Tuesday, September 25, 2007

What's for Breakfast?

A few days ago while I was fixing Tate's porridge, Griffin decided to serve himself another bowl of Cheerios. As you can tell, he wanted to feed every creature that is trying to make it inside our house due to the hot weather. We were able to salvage quite a few cheerios, but more importantly, I am learning to enjoy his growing independence even if it does include a few cheerios to the trash. You would be amazed, I just chuckled versus the alternative.

Finding Food Chains

The last few weeks Owen has been really interested in animals, what they eat and what eats them. So that started our "hunt". The first food chain we created was from his memory of "Finding Nemo." IT amazes me as to what they learn from observation of a movie 3 years ago. We got out the movie and watched parts of it again to make sure we had our facts straight. (Besides the whale eating the shark..I think we are on target) .
Today he wanted to check out other habitiats and different chains within those biomes. He decided on his own creation. Rodent eats plants, fox eats rodent, and cougar eats fox. We learned that most chains aren't longer than 4-5 cycles (animals). Is this the beginning of homeschool? I don't know, but I do know we didn't even realize the learning. It was natural, comfortable, and fun to meet Owen where he is interested. Just a glimpse of our afternoons!

Friday, September 14, 2007

More than just music

Tonight our family went to a local favorite, Mellow Mushroom, for dinner. As always we enjoy the energy and enthusiaism that restuarant creates, but tonight was different. Owen and Griffin had brought books in to read and were drawing some pictures while Chad and I talked. Owen turned to me and said, "Mommy, is this music honoring to God?" Hummm, I thought for a moment and had to respond. "I can't hear the words, but more than likely it's not buddy. So although we can't personally turn it off like we could our T.V. or radio, we need to always be aware of what we are listening to." Can't say I ever thought about that at 4, much less at 30. Now, with all that said, trust me, Chad and I love all kinds of music and Owen has learned a few lines to some popular hip hop, but I just thought it was challenging to me to always be ready to defend the gospel and respond to those moments.

Take the time to be encouraged....

I'm invisible.
It all began to make sense, the blank stares, the lack of response, the way one of the kids will walk into the room while I'm on the phone and ask to be taken to the store. Inside I'm thinking, "Can't you see I'm on the phone?" Obviously not. No one can see if I'm on the phone, or cooking, or sweeping the floor, or even standing on my head in the corner, because no one can see me at all.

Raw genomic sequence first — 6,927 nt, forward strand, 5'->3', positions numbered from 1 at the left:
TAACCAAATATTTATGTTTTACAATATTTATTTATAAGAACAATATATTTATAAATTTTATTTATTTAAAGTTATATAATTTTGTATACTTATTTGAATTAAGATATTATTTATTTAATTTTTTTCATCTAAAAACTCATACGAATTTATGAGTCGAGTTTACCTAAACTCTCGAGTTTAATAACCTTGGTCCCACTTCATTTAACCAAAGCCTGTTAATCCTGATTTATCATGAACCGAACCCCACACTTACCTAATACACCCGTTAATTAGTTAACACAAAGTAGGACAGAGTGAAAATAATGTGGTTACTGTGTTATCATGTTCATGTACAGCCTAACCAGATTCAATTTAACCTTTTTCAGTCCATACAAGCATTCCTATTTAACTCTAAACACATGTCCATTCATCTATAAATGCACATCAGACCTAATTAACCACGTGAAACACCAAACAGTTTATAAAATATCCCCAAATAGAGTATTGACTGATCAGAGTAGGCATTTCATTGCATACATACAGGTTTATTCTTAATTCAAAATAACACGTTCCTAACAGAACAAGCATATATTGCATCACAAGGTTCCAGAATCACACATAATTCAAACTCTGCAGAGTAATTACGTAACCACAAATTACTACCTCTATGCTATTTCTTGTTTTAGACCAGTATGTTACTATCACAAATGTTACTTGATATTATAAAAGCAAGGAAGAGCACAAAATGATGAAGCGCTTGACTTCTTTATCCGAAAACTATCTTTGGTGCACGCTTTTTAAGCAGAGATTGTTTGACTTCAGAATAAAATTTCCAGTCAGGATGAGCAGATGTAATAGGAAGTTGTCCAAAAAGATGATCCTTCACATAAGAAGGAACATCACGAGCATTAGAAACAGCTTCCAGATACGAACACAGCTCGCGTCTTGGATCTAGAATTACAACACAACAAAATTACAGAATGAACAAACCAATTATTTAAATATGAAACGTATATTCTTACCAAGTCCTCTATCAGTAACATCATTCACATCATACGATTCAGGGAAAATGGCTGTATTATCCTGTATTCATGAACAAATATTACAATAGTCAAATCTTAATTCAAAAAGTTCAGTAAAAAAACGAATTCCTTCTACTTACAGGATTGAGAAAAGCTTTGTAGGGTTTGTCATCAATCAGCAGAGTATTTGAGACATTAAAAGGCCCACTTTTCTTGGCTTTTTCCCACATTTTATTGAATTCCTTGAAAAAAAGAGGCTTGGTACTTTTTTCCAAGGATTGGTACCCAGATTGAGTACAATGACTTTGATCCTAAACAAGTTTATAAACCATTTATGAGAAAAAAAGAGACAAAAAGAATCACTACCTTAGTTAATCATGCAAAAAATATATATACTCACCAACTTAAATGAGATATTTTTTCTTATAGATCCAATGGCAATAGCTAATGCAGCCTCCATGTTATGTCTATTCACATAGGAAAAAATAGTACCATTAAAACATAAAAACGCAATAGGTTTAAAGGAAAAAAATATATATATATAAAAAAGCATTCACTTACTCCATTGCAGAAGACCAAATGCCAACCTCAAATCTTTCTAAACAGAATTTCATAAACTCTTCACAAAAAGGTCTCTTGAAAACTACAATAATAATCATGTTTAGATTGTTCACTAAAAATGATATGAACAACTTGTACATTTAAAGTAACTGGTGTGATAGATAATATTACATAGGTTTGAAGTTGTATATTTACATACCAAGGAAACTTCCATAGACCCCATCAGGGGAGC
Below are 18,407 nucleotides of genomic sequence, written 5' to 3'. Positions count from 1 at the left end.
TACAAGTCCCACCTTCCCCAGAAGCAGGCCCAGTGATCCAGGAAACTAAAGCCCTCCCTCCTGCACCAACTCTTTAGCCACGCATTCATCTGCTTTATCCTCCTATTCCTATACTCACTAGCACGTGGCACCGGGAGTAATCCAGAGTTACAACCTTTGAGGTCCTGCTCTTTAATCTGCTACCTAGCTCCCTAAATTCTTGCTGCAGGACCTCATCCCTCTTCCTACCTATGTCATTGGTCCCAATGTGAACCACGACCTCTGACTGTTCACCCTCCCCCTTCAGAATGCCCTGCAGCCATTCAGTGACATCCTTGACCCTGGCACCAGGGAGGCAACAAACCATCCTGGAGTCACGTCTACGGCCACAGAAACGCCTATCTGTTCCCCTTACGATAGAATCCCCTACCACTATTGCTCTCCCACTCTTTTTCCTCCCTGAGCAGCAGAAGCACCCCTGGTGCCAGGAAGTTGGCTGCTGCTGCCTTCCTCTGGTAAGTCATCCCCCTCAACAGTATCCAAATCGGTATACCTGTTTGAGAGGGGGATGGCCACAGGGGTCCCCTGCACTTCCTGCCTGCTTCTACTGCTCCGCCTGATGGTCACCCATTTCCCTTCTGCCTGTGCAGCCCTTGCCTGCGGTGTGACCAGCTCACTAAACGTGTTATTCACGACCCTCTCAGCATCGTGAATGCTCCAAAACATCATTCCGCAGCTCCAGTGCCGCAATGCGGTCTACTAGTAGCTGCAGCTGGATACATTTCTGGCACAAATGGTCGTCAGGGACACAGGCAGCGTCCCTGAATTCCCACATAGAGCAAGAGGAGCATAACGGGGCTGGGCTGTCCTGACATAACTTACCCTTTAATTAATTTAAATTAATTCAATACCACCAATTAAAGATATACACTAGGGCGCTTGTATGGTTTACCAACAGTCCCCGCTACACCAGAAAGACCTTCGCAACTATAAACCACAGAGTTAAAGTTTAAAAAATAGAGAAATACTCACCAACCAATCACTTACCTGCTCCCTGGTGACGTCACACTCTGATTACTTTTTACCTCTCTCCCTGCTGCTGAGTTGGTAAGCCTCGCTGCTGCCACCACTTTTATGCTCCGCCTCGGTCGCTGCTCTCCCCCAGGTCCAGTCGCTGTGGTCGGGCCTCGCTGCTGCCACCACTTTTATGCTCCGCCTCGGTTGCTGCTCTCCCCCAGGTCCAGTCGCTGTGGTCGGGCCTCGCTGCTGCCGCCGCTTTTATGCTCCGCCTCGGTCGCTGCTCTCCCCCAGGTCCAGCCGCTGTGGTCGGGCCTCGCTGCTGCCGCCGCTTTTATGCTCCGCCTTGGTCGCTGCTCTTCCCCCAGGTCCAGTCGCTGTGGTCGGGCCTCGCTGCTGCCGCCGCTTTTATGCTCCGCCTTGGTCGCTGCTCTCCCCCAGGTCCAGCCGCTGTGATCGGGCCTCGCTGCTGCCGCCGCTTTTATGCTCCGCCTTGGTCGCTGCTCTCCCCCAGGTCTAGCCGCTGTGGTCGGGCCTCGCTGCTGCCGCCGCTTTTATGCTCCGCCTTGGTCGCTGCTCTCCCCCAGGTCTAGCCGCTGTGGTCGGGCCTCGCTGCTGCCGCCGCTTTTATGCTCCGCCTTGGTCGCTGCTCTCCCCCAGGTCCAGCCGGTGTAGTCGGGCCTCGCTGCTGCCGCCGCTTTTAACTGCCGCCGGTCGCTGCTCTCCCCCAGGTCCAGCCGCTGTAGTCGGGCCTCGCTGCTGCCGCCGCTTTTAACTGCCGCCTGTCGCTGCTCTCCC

I'm invisible.
Some days I am only a pair of hands, nothing more: Can you fix this? Can you tie this? Can you open this? Some days I'm not a pair of hands; I'm not even a human being. I'm a clock to ask, "What time is it?" I'm a satellite guide to answer, "What number is the Disney Channel?" I'm a car to order, "Right around 5:30, please."
I was certain that these were the hands that once held books and the eyes that studied history and t he mind that graduated summa cum laude - but now they had disappeared into the peanut butter, never to be seen again. She's going. She’s going... she's gone!
One night, a group of us were having dinner, celebrating the return of a friend from England. Janice had just gotten back from a fabulous trip, and she was going on and on about the hotel she stayed in.
I was sitting there, looking around at the others all put together so well. It was hard not to compare and feel sorry for myself as I looked down at my out-of-style dress; it was the only thing I could find that was clean. My unwashed hair was pulled up in a banana clip and I was afraid I could actually smell peanut butter in it.
I was feeling pretty pathetic, when Janice turned to me with a beautifully wrapped package, and said, "I brought you this." It was a book on the great cathedrals of Europe. I wasn't exactly sure why she'd given it to me until I read her inscription: "To Charlotte, with admiration for the greatness of what you are building when no one sees."
In the days ahead I would read - no, devour - the book. And I would discover what would become for me, four life-changing truths, after which I could pattern my work:
No one can say who built the great cathedrals - we have no record of their names. These builders gave their whole lives for a work they would never see finished. They made great sacrifices and expected no credit.
The passion of their building was fueled by their faith that the eyes of God saw everything. A legendary story in the book told of a rich man who came to visit the cathedral while it was being built, and he saw a workman carving a tiny bird on the inside of a beam. He was puzzled and asked the man, "Why are you spending so much time carving that bird into a beam that will be covered by the roof? No one will ever see it." And the workman replied, "Because Go d sees."
I closed the book, feeling the missing piece fall into place. It was almost as if I heard God whispering to me, "I see you, Charlotte. I see the sacrifices you make every day, even when no one around you does. No act of kindness you've done, no sequin you've sewn on, no cupcake you've bake d, is too small for me to notice and smile over. You are building a great cathedral, but you can't see right now what it will become."
At times, my invisibility feels like an affliction. But it is not a disease that is erasing my life. It is the cure for the disease of my own self-centeredness. It is the antidote to my strong, stubborn pride.
I keep the right perspective when I see myself as a great builder. As one of the people who show up at a job that they will never see finished, to work on something that their name will never be on. The writer of the book went so far as to say that no cathedrals could ever be built in our lifetime because the re are so few people willing to sacrifice to that degree.